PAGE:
However, even here there's a bit of vagueness; note that the arrow of
the preceding TAI-UTC value does not extend through the Leap Second to
the midnight boundary.
We're not the only ones confused about this, as you know - I found this
Re: [AVTCORE] Leap seconds
> Absent a spec, the
> closest thing is decades of Bulletin C.
> However, I owe Zefram an apology for being overly grumpy. I thought he
> was being deliberately obtuse. In reality, his question TAI-UTC at
> 23:59:59 proved the undoing of what I was advocating. I'm sorry I
> snapped at him. It was uncalled for.
Any technical topic is loaded with opinion and bias, but timekeeping is
in a league of its own in eliciting passion and debate. Practical
technical issues become entangled in discussions of Relativity, Quantum
Mechanics, spirituality, mysticism, and cultural world view. Native
languages add another level of potential misunderstanding. The standards
are maintained by international standards bodies that contend with
international politics and cultures which may add whole other levels of
complexity not directly connected to the technical details.
For the most part those of us on this list are seeking academically
correct practical technical solutions. The terms and expressions are
important, and sometimes are misleading if we're not careful. I've been
guilty of this too.
> The math works perfectly if you use 60 seconds for the length of the
> minute before the leap second (the second he had in mind), and 61
> after. Not very satisfying, and a hole I had missed. Thinking through
> what that's the case was helpful. It makes some sense that this would
> be the case since the leap second isn't part of UTC until it is
> inserted. Instead of modify the method to cope, I concluded something
> else. It shows the real crux of my misunderstanding of the nature
> The problem is a confusion between an interval in UTC time, and a
> difference between two time scales when one of the time scales is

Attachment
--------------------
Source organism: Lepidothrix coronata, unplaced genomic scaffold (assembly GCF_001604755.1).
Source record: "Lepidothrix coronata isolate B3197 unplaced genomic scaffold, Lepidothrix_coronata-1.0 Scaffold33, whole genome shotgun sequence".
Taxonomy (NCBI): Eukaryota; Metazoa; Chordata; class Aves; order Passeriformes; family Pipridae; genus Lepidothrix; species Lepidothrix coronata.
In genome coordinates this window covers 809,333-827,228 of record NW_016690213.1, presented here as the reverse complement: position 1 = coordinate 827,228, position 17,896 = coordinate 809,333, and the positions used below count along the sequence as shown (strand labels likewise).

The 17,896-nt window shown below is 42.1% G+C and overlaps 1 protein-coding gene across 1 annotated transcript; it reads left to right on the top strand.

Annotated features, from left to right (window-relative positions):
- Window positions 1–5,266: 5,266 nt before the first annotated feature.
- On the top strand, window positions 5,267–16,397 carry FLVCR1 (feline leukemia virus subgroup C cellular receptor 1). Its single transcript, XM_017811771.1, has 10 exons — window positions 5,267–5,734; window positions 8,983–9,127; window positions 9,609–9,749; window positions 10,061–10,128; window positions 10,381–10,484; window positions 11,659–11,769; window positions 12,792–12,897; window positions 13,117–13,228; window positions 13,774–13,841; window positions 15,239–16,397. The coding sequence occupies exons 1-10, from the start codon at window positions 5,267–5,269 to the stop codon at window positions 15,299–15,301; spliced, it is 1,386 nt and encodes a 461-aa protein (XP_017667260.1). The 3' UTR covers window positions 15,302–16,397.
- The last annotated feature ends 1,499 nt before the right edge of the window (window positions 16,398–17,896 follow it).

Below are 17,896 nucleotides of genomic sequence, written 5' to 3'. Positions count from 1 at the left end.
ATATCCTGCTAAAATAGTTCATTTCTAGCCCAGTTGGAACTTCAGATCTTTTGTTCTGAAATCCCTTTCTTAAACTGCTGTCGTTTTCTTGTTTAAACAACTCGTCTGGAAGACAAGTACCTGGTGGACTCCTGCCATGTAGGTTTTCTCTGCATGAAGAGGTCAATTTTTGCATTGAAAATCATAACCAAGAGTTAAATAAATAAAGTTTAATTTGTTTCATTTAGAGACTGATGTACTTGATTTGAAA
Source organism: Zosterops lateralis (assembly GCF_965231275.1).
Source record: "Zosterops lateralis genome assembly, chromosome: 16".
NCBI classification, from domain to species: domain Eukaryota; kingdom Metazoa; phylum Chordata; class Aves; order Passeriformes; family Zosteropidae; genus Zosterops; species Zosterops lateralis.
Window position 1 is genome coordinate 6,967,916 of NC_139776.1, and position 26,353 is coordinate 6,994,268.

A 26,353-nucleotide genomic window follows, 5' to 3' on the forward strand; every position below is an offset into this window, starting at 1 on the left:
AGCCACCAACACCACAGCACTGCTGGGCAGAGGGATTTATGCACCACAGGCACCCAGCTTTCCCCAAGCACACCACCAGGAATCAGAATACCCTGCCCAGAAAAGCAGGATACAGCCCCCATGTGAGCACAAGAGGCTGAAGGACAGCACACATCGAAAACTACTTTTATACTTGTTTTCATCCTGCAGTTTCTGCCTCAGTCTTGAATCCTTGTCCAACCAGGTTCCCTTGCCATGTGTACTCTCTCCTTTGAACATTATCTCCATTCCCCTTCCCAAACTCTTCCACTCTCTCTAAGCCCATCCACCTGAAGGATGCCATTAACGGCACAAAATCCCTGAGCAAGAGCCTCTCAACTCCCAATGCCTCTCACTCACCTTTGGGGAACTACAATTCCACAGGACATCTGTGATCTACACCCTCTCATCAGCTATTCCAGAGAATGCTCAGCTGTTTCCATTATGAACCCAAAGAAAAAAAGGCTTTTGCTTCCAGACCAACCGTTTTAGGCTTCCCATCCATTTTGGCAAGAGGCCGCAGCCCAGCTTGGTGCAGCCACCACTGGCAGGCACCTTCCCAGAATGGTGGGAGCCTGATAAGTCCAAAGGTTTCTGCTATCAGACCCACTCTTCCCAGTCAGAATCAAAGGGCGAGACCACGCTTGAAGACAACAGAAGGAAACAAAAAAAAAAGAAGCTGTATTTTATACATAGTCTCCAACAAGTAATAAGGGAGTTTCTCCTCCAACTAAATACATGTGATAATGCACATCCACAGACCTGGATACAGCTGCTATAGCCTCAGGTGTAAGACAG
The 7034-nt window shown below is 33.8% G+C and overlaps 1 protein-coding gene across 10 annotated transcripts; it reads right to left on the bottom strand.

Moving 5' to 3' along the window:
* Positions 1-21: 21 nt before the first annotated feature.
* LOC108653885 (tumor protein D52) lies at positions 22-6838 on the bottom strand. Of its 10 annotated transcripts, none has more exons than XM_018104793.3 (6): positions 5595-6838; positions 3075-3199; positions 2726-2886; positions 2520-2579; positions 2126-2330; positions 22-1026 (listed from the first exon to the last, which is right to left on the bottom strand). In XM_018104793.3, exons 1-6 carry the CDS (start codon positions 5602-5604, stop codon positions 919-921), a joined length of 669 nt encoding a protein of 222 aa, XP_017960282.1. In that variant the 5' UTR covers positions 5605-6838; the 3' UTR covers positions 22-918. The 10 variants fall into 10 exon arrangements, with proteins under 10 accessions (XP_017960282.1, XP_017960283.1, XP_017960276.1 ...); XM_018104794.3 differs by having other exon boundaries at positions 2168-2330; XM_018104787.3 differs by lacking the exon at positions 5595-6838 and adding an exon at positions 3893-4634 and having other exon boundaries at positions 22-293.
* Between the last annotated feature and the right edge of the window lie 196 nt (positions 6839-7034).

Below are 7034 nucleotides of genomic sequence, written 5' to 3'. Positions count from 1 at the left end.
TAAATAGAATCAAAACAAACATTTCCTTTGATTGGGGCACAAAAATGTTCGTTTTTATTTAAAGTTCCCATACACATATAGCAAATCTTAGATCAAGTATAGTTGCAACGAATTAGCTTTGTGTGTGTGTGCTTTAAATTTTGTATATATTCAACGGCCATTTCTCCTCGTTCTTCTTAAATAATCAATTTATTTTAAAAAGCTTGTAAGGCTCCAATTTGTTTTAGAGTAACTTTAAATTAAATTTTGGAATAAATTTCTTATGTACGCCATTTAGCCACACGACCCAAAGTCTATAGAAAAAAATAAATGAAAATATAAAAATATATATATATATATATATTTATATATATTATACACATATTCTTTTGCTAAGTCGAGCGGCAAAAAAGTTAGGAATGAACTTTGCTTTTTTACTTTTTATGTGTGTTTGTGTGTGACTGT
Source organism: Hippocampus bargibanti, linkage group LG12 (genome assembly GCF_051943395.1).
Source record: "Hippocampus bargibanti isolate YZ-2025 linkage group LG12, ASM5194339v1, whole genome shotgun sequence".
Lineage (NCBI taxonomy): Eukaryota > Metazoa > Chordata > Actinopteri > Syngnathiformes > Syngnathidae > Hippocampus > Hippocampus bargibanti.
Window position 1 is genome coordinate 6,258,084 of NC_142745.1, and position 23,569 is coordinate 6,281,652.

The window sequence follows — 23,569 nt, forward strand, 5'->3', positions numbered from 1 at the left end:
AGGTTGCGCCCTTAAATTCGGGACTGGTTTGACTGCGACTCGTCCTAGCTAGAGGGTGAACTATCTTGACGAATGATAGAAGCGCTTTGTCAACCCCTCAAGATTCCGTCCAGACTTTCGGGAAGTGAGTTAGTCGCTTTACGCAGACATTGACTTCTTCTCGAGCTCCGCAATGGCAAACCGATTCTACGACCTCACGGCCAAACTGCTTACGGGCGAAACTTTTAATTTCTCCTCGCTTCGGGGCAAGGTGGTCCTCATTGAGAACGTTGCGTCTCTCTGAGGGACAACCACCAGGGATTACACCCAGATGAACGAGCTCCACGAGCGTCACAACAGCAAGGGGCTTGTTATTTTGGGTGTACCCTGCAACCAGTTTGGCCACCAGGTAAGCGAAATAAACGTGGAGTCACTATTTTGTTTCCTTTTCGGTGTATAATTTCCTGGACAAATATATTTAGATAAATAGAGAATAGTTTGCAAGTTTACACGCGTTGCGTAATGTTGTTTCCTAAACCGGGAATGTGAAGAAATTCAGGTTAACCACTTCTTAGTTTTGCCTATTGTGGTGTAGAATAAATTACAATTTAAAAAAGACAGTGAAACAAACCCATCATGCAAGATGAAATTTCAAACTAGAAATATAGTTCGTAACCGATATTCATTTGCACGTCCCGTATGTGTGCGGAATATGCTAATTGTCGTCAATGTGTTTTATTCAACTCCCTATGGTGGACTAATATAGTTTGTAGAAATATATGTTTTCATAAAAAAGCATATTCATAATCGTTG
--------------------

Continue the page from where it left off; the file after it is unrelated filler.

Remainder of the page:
> using a second label not in the other. A interval in UTC time is well
> defined and unambiguous. Applying my method to that problem works
> flawlessly (w/o the suggested 60s kludge above) for computation of
> intervals within UTC time. Since it works there, one would think it
> would be a good fit for TAI-UTC since that looks like an interval.
> However, that's not what TAI-UTC actually is. It isn't an interval,
> despite being subtraction of two times. They are exactly the same
> time, so the interval between them is always 0. TAI-UTC is actually an
> offset between two sets of second labels. One can do that math two
> ways to get the offset: my way and the conventional way. After reading
> the standard, which is silent on the issue, neither is inherently
> right or wrong. It's unspecified in TF.460. However, decades of common
> usage (Bulletin C) strongly suggests the more conventional way is
> what's more accepted. Since there's weirdness in what I was
> advocating, and since it flies in the face of tradition, I'll concede
> the point.
> Sorry for the noise.
I don't think its "noise". The discussion is at the apex of UTC
timekeeping and is once again informative. It helps us all refine the
ways we discuss it. Maybe, just maybe, if there were a consensus amongst
experts it might somehow find its way its way to refinement of the specs
themselves. How would you suggest, or imagine, the standards could be